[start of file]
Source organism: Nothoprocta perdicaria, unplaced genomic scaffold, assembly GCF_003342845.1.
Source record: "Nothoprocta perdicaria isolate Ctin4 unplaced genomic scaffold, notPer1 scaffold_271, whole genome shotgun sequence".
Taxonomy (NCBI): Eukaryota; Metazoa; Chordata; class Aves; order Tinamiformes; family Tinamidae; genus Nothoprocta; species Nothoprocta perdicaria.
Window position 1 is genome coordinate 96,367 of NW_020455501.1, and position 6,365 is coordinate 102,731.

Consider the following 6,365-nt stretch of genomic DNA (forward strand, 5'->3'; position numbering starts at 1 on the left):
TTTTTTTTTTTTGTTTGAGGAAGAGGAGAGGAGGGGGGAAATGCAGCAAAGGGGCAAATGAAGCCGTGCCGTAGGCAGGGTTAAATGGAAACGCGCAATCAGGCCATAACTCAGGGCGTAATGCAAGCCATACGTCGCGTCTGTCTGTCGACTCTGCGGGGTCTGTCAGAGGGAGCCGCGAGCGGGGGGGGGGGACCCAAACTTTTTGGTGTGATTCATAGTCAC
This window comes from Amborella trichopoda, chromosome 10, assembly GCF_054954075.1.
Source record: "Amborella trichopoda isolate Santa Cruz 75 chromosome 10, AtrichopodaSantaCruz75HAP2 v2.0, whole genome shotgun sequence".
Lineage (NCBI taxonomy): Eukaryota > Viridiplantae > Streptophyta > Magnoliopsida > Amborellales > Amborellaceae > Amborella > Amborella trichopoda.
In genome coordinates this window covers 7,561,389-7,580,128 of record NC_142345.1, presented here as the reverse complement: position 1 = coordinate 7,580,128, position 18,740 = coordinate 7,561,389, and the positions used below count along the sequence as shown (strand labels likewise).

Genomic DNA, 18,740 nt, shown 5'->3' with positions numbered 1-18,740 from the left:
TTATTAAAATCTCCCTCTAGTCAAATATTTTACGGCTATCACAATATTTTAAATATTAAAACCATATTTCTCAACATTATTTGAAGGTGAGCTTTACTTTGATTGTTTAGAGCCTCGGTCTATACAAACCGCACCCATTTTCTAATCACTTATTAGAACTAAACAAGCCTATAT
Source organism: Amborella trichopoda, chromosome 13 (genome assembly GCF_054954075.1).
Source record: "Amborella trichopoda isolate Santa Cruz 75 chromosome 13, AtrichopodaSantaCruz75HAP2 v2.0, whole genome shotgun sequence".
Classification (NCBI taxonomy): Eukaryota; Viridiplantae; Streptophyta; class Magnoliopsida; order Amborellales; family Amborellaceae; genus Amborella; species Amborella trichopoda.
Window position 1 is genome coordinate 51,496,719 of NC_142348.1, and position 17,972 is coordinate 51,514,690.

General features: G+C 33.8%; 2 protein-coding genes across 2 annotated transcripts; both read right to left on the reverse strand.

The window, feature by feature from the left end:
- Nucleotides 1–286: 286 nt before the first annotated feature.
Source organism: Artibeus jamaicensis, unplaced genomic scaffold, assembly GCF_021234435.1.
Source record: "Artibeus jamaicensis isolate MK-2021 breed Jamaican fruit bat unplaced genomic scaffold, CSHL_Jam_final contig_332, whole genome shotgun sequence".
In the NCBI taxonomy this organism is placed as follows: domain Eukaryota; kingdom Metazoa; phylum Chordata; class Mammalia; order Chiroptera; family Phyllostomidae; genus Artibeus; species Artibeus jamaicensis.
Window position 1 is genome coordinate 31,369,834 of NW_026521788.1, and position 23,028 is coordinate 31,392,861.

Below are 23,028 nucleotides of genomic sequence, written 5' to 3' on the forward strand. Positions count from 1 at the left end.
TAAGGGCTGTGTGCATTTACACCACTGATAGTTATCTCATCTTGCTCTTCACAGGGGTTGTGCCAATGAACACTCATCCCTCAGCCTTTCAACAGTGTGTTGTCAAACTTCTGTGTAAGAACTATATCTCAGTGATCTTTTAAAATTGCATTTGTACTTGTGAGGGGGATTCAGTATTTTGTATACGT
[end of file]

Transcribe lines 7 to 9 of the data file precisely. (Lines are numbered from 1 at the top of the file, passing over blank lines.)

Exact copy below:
This window comes from Amborella trichopoda, chromosome 10, assembly GCF_054954075.1.
Source record: "Amborella trichopoda isolate Santa Cruz 75 chromosome 10, AtrichopodaSantaCruz75HAP2 v2.0, whole genome shotgun sequence".
Lineage (NCBI taxonomy): Eukaryota > Viridiplantae > Streptophyta > Magnoliopsida > Amborellales > Amborellaceae > Amborella > Amborella trichopoda.